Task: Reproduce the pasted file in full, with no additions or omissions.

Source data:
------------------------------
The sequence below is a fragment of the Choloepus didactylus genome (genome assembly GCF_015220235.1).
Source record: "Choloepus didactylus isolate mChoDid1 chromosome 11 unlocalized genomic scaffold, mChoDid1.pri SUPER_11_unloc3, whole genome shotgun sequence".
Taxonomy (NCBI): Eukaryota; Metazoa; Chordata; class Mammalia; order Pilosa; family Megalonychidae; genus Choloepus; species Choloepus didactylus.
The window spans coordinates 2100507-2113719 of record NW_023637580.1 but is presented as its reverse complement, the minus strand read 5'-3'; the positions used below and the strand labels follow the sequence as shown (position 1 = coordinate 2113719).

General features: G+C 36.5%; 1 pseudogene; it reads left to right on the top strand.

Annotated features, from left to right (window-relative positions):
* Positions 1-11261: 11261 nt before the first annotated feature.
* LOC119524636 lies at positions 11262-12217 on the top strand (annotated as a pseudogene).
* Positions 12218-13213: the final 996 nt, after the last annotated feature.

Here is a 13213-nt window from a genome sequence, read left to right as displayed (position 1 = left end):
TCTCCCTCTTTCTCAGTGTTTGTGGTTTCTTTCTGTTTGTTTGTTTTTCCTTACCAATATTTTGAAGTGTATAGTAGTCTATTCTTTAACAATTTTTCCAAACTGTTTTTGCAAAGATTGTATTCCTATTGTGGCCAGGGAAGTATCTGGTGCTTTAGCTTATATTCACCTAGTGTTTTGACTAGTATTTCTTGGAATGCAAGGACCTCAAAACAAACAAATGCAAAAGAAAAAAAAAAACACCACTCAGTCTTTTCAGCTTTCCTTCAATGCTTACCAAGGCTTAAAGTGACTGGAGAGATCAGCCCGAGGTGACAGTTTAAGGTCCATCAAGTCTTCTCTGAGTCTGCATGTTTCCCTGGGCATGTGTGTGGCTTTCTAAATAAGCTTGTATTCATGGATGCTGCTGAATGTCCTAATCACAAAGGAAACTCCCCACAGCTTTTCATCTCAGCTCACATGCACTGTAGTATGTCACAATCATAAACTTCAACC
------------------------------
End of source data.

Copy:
The sequence below is a fragment of the Choloepus didactylus genome (genome assembly GCF_015220235.1).
Source record: "Choloepus didactylus isolate mChoDid1 chromosome 11 unlocalized genomic scaffold, mChoDid1.pri SUPER_11_unloc3, whole genome shotgun sequence".
Taxonomy (NCBI): Eukaryota; Metazoa; Chordata; class Mammalia; order Pilosa; family Megalonychidae; genus Choloepus; species Choloepus didactylus.
The window spans coordinates 2100507-2113719 of record NW_023637580.1 but is presented as its reverse complement, the minus strand read 5'-3'; the positions used below and the strand labels follow the sequence as shown (position 1 = coordinate 2113719).

General features: G+C 36.5%; 1 pseudogene; it reads left to right on the top strand.

Annotated features, from left to right (window-relative positions):
* Positions 1-11261: 11261 nt before the first annotated feature.
* LOC119524636 lies at positions 11262-12217 on the top strand (annotated as a pseudogene).
* Positions 12218-13213: the final 996 nt, after the last annotated feature.

Here is a 13213-nt window from a genome sequence, read left to right as displayed (position 1 = left end):
TCTCCCTCTTTCTCAGTGTTTGTGGTTTCTTTCTGTTTGTTTGTTTTTCCTTACCAATATTTTGAAGTGTATAGTAGTCTATTCTTTAACAATTTTTCCAAACTGTTTTTGCAAAGATTGTATTCCTATTGTGGCCAGGGAAGTATCTGGTGCTTTAGCTTATATTCACCTAGTGTTTTGACTAGTATTTCTTGGAATGCAAGGACCTCAAAACAAACAAATGCAAAAGAAAAAAAAAAACACCACTCAGTCTTTTCAGCTTTCCTTCAATGCTTACCAAGGCTTAAAGTGACTGGAGAGATCAGCCCGAGGTGACAGTTTAAGGTCCATCAAGTCTTCTCTGAGTCTGCATGTTTCCCTGGGCATGTGTGTGGCTTTCTAAATAAGCTTGTATTCATGGATGCTGCTGAATGTCCTAATCACAAAGGAAACTCCCCACAGCTTTTCATCTCAGCTCACATGCACTGTAGTATGTCACAATCATAAACTTCAACC